Scant public details on the proposals from two firms vying for RTA contract

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Michael Isaac Stein / The Lens

RTA Interim Executive Director Jared Munster and Jennifer Terry of RIDE New Orleans listen to a presentation from MV Transportation

On Wednesday, the New Orleans Regional Transit Authority heard presentations from the two firms competing for a contract to run the operations and maintenance of the public transit system — France-based Transdev and Dallas-based MV Transportation.

Transdev is currently on contract with the RTA and has run practically every facet of public transportation in Orleans Parish since 2009. It was paid $80 million in 2017, according to a study commissioned by the RTA last year. But even if the RTA chooses Transdev, the company’s role will be significantly rolled back.

Instead of running the entire system, as Transdev does now, the chosen firm will only take charge of operations and maintenance — primarily handling the buses, ferries, and streetcars that carry people around the city. Meanwhile, management and administration will mostly fall to an expanded RTA staff. Currently, the RTA only has two employees, but it plans to add more before Transdev’s current contract expires on Aug. 31. It’s unclear how large the staff will be, but according to the RTA, it will at hire approximately 60 administrative employees currently working for Transdev.

The majority of both presentations featured broad and somewhat vague ideas about accountability, public engagement, data measurement, and technology. But the specifics of each plan, such as how much each firm would charge or what initiatives they would launch, were largely absent.

“Our technical approach involves planning, innovation, execution, and measurement.” said Darryll Simpson, Trandsdev’s new general manager for its contract with the RTA.

The details of each firm’s plan are contained in their individual responses to the RTA’s Request for Proposals. But those aren’t being released to the public until after the RTA board makes a final decision, said Deslie Ann Isidore, the Executive Assistant to the Board. She told The Lens they are keeping the proposals out of public view because they contain proprietary information. She added that the policy is part of the RTA’s standard procurement procedures.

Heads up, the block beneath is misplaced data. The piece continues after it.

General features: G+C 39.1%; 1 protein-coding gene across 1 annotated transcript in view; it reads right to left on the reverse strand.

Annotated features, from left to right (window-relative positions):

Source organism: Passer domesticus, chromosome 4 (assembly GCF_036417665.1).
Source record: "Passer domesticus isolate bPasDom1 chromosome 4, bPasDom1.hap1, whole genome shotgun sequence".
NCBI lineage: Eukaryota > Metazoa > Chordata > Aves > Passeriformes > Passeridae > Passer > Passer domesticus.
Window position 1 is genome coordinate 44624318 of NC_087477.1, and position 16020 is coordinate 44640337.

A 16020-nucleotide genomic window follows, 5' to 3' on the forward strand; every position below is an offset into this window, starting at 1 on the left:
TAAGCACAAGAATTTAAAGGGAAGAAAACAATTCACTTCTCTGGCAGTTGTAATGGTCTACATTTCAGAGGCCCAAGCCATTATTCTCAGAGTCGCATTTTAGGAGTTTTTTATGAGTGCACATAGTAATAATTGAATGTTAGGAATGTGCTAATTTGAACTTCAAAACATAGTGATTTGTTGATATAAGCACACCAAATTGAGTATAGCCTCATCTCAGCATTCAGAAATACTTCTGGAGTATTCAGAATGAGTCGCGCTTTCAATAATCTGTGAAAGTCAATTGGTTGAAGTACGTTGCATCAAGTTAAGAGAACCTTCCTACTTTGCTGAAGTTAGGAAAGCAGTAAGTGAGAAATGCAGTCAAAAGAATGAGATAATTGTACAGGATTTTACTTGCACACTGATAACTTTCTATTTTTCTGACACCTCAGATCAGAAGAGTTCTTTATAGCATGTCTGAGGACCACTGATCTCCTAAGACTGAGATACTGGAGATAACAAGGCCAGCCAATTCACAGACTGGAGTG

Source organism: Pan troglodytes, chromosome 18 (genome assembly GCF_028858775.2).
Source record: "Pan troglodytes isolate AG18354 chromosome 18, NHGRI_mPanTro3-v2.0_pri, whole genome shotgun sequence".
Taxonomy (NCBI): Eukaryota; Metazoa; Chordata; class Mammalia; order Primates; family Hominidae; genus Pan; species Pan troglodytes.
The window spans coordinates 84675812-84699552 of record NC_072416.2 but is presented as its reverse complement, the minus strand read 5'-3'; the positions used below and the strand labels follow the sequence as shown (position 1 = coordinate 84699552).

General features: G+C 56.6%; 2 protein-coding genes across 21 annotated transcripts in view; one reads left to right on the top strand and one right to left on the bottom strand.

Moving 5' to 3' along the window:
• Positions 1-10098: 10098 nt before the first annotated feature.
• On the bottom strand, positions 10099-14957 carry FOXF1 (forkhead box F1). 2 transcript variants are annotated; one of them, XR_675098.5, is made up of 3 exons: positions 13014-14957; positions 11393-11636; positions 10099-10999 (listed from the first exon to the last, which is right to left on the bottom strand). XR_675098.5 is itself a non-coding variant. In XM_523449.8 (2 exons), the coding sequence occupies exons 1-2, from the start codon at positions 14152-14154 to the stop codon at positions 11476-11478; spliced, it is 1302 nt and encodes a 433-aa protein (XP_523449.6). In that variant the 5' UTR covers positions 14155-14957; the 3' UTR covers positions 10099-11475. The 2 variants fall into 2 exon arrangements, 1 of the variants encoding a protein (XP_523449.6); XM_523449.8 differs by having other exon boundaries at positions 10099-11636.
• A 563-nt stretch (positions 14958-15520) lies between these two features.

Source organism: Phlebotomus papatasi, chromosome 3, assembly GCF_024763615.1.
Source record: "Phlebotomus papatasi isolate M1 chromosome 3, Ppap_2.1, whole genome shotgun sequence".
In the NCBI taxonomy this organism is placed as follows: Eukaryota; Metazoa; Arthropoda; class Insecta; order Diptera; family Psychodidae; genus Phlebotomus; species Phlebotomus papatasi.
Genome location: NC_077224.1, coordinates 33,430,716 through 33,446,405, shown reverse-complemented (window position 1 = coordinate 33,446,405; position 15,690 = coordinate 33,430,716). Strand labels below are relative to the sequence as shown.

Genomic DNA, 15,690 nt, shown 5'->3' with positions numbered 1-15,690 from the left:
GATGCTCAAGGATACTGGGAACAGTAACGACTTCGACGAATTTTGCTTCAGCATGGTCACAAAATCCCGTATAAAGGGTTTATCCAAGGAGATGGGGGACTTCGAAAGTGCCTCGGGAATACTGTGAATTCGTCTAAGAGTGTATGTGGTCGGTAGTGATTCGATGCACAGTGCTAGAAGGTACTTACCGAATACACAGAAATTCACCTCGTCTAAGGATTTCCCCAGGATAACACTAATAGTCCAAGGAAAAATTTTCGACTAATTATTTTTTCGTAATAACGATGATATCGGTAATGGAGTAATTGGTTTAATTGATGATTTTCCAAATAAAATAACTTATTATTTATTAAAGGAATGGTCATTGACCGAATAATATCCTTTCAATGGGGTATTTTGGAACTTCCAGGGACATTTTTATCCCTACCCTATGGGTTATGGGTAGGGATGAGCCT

“As much as we want the public to come and participate and give us meaningful feedback on these things, we can’t give out the information to get meaningful feedback,” said Jared Munster, the Interim Executive Director of the RTA.

When asked what he thought were the most important differences between the two public presentations, Munster said, “That’s the kind of stuff we can’t talk about.”

The board broke off into executive sessions following each presentation, during which the public was asked to leave the conference room, to discuss the private aspects of their proposals.

The RTA has endured years of criticism for outsourcing nearly all of its responsibilities to Transdev. In 2017, a report produced by two transit research nonprofits criticized the RTA for making serious contracting mistakes in the rush to rebuild the system in the wake of Hurricane Katrina.

“The RTA’s complete lack of in-house staff expertise has limited the agency’s ability to effectively oversee such extensive contracting,” it said.

It also noted that public transit has yet to return to pre-Katrina service levels. That sentiment was echoed by New Orleans resident Wanda Davis at Wednesday’s meeting.

“Before Katrina the service was great,” she said. “There is no good bus service here anymore. It made me late getting here today.”

The RTA initiated the process to overhaul its operational structure in July, when it hired two contractors — Management Partners of Cincinnati, Ohio and TMG Consulting of New Orleans — to recommend changes. Their study looked at three potential options.

The first was New Orleans’ current model — the “delegated management structure,” in which contractors run virtually all aspects of public transit. The second was a “directly operated model,” in which the RTA controls the transit system with little or no help from outside contractors. The third option was a “hybrid” model that mixes aspects of the first two.

In October, the firms released their report recommending a hybrid model with an expanded permanent RTA staff and a more limited operations and maintenance role for contractors. By the end of October, the RTA board accepted the recommendations. And in January, it released a Request for Proposals for a firm to fill this new, diminished role. According to the RFP, the contract will be for three years with the option to extend for an additional three years.

The RTA board says it will make a final decision on which firm to hire at its May 28 meeting. The chosen firm will start transitioning RTA’s structure in June, more than two months before Transdev’s current contract expires on Aug. 31.

 

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